The wedding first-dance is a long standing tradition. The purpose behind the first dance is that the bride and groom, as the guests of honor at the wedding reception, open the dancing, not that they perform a choreographed duet for spectators.
In the past, the first wedding dance was commonly a waltz. Today more popular dances include the foxtrot, merengue, and swing. Or the newlyweds just do a “slow dance”.
Whatever the style of dance that the newlyweds choose, the whole experience can often cause much anxiety- especially if one or both of the parties are not skilled dancers, or, even worse, are totally lacking in “rhythm” and coordination.
Here is one bride’s experience with preparing for the wedding first dance, which you can read it brides.com, which may help to relieve your anxiety.
I love Brian for so many reasons: He’s smart, warm, patient, understanding, generous, romantic—the list goes on. One thing he’s not? Coordinated. Athletic.
Okay, that was two. So it didn’t surprise me when he expressed a bit of nervousness about our first dance. He has one signature dance move—which is actually kind of cute—though it’s the same regardless of the tempo of the song. He’ll just speed it up for a faster song and slow it down for others. I don’t quite know how to describe it, but it’s pretty impressive.
Anyway when a friend suggested taking a dance class I sort of scoffed at the idea. What could they possibly teach us in one hour? Aren’t those classes for hyper-obsessed Bridezilla types who want to make sure their groom is in line? I, for one, thought it would be cute for us to get out there and just sort of wing it.
I was wrong. Wrong, wrong, and wrong again. This dance class was everything.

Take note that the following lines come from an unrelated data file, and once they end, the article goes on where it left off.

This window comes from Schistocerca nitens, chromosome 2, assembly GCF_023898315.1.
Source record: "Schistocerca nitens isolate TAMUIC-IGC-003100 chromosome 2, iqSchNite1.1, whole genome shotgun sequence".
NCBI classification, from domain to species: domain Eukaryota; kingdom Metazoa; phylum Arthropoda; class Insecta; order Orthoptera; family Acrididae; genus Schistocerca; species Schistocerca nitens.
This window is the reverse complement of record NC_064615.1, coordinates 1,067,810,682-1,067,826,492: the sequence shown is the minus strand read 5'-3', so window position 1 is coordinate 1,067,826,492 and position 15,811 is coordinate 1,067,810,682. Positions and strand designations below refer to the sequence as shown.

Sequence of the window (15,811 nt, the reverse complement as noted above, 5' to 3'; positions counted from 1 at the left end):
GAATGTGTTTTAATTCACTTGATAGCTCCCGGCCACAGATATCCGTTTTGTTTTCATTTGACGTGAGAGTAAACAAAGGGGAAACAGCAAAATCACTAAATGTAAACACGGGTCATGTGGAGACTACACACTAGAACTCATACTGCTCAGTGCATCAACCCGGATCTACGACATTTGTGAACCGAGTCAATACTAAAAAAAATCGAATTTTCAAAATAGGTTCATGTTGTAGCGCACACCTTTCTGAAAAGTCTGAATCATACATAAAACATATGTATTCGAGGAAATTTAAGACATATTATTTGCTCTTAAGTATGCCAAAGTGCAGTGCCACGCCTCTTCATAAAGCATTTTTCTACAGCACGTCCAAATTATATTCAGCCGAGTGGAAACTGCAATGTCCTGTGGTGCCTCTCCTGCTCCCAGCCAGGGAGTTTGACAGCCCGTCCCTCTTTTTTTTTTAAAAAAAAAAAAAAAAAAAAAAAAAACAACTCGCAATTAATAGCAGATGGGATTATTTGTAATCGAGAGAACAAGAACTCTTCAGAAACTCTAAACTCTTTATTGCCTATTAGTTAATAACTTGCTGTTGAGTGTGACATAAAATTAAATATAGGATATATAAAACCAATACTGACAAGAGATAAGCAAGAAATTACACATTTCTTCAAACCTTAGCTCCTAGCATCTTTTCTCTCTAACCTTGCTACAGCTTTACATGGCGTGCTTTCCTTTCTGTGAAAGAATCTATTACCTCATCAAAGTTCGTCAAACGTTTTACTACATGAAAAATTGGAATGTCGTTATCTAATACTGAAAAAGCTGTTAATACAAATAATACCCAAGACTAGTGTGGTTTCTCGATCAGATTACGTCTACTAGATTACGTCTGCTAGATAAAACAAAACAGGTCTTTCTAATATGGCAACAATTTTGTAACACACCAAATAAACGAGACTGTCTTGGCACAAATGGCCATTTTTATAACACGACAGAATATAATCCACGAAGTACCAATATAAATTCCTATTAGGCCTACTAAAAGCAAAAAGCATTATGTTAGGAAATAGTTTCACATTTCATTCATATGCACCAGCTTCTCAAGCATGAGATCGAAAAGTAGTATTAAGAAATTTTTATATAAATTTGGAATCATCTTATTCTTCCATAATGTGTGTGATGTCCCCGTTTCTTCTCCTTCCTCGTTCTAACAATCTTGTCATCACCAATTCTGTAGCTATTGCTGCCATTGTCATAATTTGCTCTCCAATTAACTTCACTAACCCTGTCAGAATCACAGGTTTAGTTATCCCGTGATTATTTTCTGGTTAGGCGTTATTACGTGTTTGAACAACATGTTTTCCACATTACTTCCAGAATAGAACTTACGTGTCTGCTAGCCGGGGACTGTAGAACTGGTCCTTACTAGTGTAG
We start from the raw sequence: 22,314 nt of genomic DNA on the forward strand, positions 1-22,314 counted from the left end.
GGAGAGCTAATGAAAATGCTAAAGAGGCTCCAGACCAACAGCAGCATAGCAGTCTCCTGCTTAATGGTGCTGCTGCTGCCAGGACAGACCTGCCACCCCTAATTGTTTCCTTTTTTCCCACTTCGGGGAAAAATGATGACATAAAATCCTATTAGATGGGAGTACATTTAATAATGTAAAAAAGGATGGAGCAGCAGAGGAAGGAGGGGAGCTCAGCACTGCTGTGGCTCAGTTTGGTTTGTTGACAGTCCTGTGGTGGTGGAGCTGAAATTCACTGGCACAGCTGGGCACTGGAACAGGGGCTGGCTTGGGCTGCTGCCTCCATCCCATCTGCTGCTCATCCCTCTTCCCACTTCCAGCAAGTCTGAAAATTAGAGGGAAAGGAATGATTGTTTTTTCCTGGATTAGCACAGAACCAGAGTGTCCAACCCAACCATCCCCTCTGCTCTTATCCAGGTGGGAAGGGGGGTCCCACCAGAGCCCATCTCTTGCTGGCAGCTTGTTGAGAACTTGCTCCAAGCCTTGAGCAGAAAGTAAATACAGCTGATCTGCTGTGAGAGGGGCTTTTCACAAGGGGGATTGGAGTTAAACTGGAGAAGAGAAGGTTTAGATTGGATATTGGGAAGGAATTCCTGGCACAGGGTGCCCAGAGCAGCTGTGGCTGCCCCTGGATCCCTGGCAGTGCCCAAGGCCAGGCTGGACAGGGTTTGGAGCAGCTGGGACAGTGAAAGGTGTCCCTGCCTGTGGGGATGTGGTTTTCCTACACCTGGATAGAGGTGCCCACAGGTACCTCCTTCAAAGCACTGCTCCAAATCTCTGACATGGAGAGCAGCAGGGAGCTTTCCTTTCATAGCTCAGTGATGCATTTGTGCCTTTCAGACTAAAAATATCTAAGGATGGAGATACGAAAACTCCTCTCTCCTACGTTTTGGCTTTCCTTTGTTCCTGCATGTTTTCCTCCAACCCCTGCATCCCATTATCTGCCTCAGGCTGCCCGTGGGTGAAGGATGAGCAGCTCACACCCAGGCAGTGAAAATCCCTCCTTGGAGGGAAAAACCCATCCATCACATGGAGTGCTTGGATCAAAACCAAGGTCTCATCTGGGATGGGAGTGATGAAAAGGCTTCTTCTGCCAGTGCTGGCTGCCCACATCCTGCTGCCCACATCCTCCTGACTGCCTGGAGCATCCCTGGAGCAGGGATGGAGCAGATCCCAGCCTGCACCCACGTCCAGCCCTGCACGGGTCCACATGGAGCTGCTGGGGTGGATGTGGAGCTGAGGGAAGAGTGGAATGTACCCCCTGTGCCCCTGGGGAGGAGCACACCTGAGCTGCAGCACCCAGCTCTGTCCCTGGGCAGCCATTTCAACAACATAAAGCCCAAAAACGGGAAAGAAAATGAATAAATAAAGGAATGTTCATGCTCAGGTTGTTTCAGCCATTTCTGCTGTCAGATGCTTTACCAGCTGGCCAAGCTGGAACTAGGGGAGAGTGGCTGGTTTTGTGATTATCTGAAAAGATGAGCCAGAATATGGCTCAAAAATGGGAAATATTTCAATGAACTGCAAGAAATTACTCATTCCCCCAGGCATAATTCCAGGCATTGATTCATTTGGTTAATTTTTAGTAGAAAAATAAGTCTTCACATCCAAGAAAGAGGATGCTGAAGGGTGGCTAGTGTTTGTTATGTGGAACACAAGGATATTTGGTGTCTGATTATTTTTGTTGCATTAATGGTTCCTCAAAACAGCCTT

Not only did it fulfill a lifelong dream I didn’t know I even had—to feel like I was Baby, being taught by Patrick Swayze: “This is your dance space. This is my dance space”—but it turned Brian into a step-tapping machine—one with rhythm, coordination and dare I say athleticism. The teacher was so kind, so patient, and not the least bit judgmental. (Earmuffs, Brian: He also had an admirably strong upper body.) He started by showing us the basic step-tap move, which would be the basis for the four other moves we would learn. Yes, four! Without music and without touching, we faced each other and step-tapped back and forth until we were completely in sync. Then, (cue “Hungry Eyes,”) he put us together, showing us how to hold our arms and hands. “No interlocking fingers—too much commitment!” Noted.
Photo: Courtesy of Jamie Shupak
Over the course of the next 50 minutes we stepped on each other’s toes, we laughed, we rotated, we passed, we cuddled, we twirled and then, finally, we dipped. When we tried it all to music, we had transformed into a different couple than the one we were when we first walked in the room. Now, confident in our dance moves, we’re even more excited about our wedding day.